NEW BRUNSWICK, NJ–City police officers used a drug called naloxone, better known as "Narcan," to revive a 46-year-old man who appeared to suffer from a heroin overdose in the bathroom of the New Brunswick Free Public Library on January 29.
A police press release, issued five days after the incident, did not specify what time the incident occurred or the names of officers involved.
According to the statement, "officers responded to the New Brunswick Public Library to investigate the report of an unconscious male who had possibly overdosed on drugs."
"Upon the officer’s arrival they found Douglas Tingle (46 year old male from New Brunswick) unresponsive in the bathroom of the library. The officers observed signs which would suggest Mr. Tingle recently introduced an opiate narcotic into his body."
After police administered a dose of the nasal spray to Tingle, he regained consciousness "moments later" but was still taken to Robert Wood Johnson University Hospital for further treatment.
"At the hospital Mr. Tingle was conscious, alert and making conversation with the officers," reads the press release, authored by Captain JT Miller, the department's spokesperson.
The incident comes on the heels of several similar situations where, thanks to a new program instituted by the Middlesex County Prosectuor's Office, police in Middlesex County have saved lives with the help of the drug.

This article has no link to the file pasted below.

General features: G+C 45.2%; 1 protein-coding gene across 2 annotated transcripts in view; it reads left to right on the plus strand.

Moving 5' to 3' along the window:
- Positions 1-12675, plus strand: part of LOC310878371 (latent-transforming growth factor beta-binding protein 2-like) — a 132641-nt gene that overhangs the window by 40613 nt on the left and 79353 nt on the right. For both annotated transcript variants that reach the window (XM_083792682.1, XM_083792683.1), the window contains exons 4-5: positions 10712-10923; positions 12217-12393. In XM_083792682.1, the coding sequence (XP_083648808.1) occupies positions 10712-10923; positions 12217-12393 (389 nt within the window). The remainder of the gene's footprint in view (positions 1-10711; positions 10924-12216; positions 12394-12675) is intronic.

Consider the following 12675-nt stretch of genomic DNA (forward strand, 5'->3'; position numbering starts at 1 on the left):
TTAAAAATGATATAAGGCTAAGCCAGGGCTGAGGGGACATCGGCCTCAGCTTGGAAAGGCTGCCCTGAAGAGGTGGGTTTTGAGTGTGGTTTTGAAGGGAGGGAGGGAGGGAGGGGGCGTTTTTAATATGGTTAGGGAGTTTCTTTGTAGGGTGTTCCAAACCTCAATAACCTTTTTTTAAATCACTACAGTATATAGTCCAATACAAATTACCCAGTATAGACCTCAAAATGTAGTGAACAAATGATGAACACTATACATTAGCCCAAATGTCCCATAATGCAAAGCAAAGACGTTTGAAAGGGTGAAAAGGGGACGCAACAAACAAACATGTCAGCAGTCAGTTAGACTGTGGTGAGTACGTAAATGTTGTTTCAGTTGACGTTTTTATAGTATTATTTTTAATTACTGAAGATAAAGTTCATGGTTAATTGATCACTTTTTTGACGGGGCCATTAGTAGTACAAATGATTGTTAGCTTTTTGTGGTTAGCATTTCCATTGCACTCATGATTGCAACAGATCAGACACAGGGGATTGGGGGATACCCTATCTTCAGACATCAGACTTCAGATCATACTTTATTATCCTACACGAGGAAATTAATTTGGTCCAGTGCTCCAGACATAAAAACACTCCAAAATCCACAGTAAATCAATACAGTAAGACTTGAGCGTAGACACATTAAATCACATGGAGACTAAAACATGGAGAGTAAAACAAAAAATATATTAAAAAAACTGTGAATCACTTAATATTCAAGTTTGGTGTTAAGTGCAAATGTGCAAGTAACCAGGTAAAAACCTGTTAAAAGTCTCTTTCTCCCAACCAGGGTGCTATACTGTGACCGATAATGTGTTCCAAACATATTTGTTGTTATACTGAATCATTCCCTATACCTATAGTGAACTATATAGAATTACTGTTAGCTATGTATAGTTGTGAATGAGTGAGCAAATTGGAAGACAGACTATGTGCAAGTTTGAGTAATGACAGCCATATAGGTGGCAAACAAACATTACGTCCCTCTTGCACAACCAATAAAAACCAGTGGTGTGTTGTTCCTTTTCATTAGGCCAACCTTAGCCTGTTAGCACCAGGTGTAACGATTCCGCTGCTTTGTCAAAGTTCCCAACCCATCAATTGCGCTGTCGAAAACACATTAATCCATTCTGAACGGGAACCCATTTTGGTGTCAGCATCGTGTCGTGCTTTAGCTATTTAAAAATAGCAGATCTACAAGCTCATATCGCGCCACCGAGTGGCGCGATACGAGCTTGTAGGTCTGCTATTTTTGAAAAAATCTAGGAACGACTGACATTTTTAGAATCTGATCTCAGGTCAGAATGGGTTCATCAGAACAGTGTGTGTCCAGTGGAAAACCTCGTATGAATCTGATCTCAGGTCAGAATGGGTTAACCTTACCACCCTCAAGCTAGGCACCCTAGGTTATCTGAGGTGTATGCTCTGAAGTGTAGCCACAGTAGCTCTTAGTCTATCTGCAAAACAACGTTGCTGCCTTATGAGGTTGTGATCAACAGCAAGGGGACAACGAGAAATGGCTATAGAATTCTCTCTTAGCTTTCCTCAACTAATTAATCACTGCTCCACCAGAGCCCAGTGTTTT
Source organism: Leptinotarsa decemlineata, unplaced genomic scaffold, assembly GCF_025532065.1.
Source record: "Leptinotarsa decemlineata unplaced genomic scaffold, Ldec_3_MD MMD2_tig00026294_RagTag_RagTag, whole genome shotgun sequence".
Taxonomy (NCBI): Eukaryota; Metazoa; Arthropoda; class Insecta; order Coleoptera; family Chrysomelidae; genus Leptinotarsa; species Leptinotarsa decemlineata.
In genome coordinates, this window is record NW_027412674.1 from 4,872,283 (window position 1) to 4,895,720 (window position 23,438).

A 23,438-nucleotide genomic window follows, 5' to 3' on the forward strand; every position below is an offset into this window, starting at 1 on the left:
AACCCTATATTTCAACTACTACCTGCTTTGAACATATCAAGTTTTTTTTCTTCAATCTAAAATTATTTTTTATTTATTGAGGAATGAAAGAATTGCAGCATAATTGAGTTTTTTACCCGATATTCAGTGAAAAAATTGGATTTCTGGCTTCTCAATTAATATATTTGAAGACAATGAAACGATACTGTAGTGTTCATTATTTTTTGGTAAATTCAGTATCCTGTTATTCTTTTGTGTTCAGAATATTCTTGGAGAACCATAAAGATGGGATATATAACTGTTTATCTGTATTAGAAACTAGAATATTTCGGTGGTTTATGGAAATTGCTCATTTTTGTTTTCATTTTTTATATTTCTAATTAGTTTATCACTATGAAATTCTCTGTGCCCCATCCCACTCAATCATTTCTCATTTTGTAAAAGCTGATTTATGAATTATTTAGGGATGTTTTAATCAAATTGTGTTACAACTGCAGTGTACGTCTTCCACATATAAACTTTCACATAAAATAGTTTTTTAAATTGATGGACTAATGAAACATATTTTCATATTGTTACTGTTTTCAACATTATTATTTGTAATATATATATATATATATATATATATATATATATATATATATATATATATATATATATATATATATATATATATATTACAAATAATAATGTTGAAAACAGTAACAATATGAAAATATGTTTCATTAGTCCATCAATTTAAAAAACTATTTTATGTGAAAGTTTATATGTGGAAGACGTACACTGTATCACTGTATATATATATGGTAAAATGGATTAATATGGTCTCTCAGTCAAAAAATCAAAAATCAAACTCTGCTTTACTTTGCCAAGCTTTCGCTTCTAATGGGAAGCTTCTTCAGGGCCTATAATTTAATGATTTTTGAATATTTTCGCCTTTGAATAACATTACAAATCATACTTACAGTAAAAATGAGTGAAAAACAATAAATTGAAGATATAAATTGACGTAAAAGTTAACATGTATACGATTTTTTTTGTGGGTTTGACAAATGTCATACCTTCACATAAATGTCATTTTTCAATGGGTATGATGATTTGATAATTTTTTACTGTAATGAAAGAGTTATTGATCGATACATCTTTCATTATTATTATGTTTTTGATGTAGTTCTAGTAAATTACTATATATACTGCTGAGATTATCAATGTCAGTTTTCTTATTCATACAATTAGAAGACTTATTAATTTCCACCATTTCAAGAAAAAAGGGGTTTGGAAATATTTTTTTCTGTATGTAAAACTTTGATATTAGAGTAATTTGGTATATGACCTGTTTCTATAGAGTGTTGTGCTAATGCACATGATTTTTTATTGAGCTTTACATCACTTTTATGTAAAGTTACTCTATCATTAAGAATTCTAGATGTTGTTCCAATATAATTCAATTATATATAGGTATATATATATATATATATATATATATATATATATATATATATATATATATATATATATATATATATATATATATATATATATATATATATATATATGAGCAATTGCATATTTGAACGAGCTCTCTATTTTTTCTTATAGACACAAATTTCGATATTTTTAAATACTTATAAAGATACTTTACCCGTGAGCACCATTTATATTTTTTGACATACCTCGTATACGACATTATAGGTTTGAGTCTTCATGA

Just 14 minutes after the NBPD press release, Piscataway's Police Department used their Nixle alert system to release a statement titled, "Nasal Narcan Saves a Life."
According to the alert, Piscataway officers Marc Portnoy and Jason Merrill helped save the life of an unidentified 31-year-old man, who was found in his home barely breathing.
"The quick thinking of these officers to utilize the Nasal Narcan contributed to saving this person’s life," reads the alert, which said the overdose victim regained consciousness "in minutes."
"This is the first time the department was able to save a life using Narcan," reads the alert. "Piscataway police officers were trained as part of a program instituted by the Middlesex County Prosecutor’s Office."
Chief of Police Richard Ivone who strongly supports this new program stated “our police department is always striving to utilize any and all new resources that are available and can contribute to the saving of lives.”
Captain Miller did not respond to a question from New Brunswick Today asking if this was the first time Narcan had been used by the NBPD to successfully save a life.
Charlie is the founder and editor of New Brunswick Today, and the winner of the Awbrey Award for Community-Oriented Local Journalism. He is a proud Rutgers University journalism graduate and a community organizer, and was an independent candidate for Mayor of New Brunswick in 2018.